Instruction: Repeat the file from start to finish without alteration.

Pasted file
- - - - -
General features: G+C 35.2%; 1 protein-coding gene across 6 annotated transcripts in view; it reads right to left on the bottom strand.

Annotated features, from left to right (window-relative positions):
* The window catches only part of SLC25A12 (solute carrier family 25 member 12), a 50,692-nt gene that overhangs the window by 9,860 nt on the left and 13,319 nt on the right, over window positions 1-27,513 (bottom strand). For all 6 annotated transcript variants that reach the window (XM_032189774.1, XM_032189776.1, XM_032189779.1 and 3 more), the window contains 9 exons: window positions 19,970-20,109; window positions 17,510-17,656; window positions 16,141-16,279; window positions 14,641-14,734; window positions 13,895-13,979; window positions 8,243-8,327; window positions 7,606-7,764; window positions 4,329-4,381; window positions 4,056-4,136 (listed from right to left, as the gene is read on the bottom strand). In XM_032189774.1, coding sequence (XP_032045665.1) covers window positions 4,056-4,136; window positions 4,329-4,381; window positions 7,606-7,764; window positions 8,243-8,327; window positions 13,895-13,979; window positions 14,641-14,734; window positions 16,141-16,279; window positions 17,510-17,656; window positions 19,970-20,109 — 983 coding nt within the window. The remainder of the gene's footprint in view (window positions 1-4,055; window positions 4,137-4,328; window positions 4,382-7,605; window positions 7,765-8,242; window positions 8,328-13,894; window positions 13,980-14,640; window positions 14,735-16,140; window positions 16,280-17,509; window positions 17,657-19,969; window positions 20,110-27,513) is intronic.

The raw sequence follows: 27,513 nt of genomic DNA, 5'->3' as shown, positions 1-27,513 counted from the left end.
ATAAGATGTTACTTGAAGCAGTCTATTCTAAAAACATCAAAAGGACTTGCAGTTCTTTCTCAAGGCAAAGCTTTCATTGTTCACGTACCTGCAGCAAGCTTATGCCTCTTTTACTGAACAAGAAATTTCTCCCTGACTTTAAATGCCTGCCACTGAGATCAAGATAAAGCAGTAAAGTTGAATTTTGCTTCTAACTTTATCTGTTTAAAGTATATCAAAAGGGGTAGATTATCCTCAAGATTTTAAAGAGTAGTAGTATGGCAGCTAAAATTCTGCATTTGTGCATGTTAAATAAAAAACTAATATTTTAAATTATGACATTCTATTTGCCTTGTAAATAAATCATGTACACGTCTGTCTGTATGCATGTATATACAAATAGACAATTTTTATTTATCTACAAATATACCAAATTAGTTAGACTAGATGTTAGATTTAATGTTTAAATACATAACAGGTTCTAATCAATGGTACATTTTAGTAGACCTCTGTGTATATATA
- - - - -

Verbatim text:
General features: G+C 35.2%; 1 protein-coding gene across 6 annotated transcripts in view; it reads right to left on the bottom strand.

Annotated features, from left to right (window-relative positions):
* The window catches only part of SLC25A12 (solute carrier family 25 member 12), a 50,692-nt gene that overhangs the window by 9,860 nt on the left and 13,319 nt on the right, over window positions 1-27,513 (bottom strand). For all 6 annotated transcript variants that reach the window (XM_032189774.1, XM_032189776.1, XM_032189779.1 and 3 more), the window contains 9 exons: window positions 19,970-20,109; window positions 17,510-17,656; window positions 16,141-16,279; window positions 14,641-14,734; window positions 13,895-13,979; window positions 8,243-8,327; window positions 7,606-7,764; window positions 4,329-4,381; window positions 4,056-4,136 (listed from right to left, as the gene is read on the bottom strand). In XM_032189774.1, coding sequence (XP_032045665.1) covers window positions 4,056-4,136; window positions 4,329-4,381; window positions 7,606-7,764; window positions 8,243-8,327; window positions 13,895-13,979; window positions 14,641-14,734; window positions 16,141-16,279; window positions 17,510-17,656; window positions 19,970-20,109 — 983 coding nt within the window. The remainder of the gene's footprint in view (window positions 1-4,055; window positions 4,137-4,328; window positions 4,382-7,605; window positions 7,765-8,242; window positions 8,328-13,894; window positions 13,980-14,640; window positions 14,735-16,140; window positions 16,280-17,509; window positions 17,657-19,969; window positions 20,110-27,513) is intronic.

The raw sequence follows: 27,513 nt of genomic DNA, 5'->3' as shown, positions 1-27,513 counted from the left end.
ATAAGATGTTACTTGAAGCAGTCTATTCTAAAAACATCAAAAGGACTTGCAGTTCTTTCTCAAGGCAAAGCTTTCATTGTTCACGTACCTGCAGCAAGCTTATGCCTCTTTTACTGAACAAGAAATTTCTCCCTGACTTTAAATGCCTGCCACTGAGATCAAGATAAAGCAGTAAAGTTGAATTTTGCTTCTAACTTTATCTGTTTAAAGTATATCAAAAGGGGTAGATTATCCTCAAGATTTTAAAGAGTAGTAGTATGGCAGCTAAAATTCTGCATTTGTGCATGTTAAATAAAAAACTAATATTTTAAATTATGACATTCTATTTGCCTTGTAAATAAATCATGTACACGTCTGTCTGTATGCATGTATATACAAATAGACAATTTTTATTTATCTACAAATATACCAAATTAGTTAGACTAGATGTTAGATTTAATGTTTAAATACATAACAGGTTCTAATCAATGGTACATTTTAGTAGACCTCTGTGTATATATA